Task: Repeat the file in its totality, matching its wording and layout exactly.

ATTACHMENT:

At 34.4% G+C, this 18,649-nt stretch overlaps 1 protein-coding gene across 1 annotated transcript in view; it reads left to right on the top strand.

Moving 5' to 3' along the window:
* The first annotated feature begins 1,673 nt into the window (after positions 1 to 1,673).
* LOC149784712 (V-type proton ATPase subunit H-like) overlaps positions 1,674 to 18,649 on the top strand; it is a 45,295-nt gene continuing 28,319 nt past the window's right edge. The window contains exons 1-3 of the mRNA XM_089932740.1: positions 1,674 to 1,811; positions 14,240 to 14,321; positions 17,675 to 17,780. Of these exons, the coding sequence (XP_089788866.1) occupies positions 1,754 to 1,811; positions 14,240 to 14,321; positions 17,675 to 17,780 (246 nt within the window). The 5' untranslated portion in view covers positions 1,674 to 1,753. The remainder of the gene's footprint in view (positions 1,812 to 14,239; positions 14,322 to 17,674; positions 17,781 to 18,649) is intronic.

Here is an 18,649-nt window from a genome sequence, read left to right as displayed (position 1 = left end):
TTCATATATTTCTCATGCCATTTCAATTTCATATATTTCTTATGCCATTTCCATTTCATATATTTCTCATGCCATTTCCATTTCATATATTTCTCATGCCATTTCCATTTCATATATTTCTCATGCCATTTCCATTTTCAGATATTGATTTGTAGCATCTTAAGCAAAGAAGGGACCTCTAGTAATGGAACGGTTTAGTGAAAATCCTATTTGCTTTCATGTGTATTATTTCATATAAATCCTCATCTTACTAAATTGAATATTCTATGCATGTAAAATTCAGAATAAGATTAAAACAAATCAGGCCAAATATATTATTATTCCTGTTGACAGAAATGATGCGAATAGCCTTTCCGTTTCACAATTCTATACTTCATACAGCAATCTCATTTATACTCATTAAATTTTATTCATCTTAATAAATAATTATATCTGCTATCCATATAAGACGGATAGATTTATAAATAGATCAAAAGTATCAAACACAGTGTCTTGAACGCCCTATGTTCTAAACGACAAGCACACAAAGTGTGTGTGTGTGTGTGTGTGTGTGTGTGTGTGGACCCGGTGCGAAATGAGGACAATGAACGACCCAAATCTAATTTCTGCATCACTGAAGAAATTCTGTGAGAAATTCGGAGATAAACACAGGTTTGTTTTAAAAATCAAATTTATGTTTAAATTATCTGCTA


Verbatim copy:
At 34.4% G+C, this 18,649-nt stretch overlaps 1 protein-coding gene across 1 annotated transcript in view; it reads left to right on the top strand.

Moving 5' to 3' along the window:
* The first annotated feature begins 1,673 nt into the window (after positions 1 to 1,673).
* LOC149784712 (V-type proton ATPase subunit H-like) overlaps positions 1,674 to 18,649 on the top strand; it is a 45,295-nt gene continuing 28,319 nt past the window's right edge. The window contains exons 1-3 of the mRNA XM_089932740.1: positions 1,674 to 1,811; positions 14,240 to 14,321; positions 17,675 to 17,780. Of these exons, the coding sequence (XP_089788866.1) occupies positions 1,754 to 1,811; positions 14,240 to 14,321; positions 17,675 to 17,780 (246 nt within the window). The 5' untranslated portion in view covers positions 1,674 to 1,753. The remainder of the gene's footprint in view (positions 1,812 to 14,239; positions 14,322 to 17,674; positions 17,781 to 18,649) is intronic.

Here is an 18,649-nt window from a genome sequence, read left to right as displayed (position 1 = left end):
TTCATATATTTCTCATGCCATTTCAATTTCATATATTTCTTATGCCATTTCCATTTCATATATTTCTCATGCCATTTCCATTTCATATATTTCTCATGCCATTTCCATTTCATATATTTCTCATGCCATTTCCATTTTCAGATATTGATTTGTAGCATCTTAAGCAAAGAAGGGACCTCTAGTAATGGAACGGTTTAGTGAAAATCCTATTTGCTTTCATGTGTATTATTTCATATAAATCCTCATCTTACTAAATTGAATATTCTATGCATGTAAAATTCAGAATAAGATTAAAACAAATCAGGCCAAATATATTATTATTCCTGTTGACAGAAATGATGCGAATAGCCTTTCCGTTTCACAATTCTATACTTCATACAGCAATCTCATTTATACTCATTAAATTTTATTCATCTTAATAAATAATTATATCTGCTATCCATATAAGACGGATAGATTTATAAATAGATCAAAAGTATCAAACACAGTGTCTTGAACGCCCTATGTTCTAAACGACAAGCACACAAAGTGTGTGTGTGTGTGTGTGTGTGTGTGTGTGTGGACCCGGTGCGAAATGAGGACAATGAACGACCCAAATCTAATTTCTGCATCACTGAAGAAATTCTGTGAGAAATTCGGAGATAAACACAGGTTTGTTTTAAAAATCAAATTTATGTTTAAATTATCTGCTA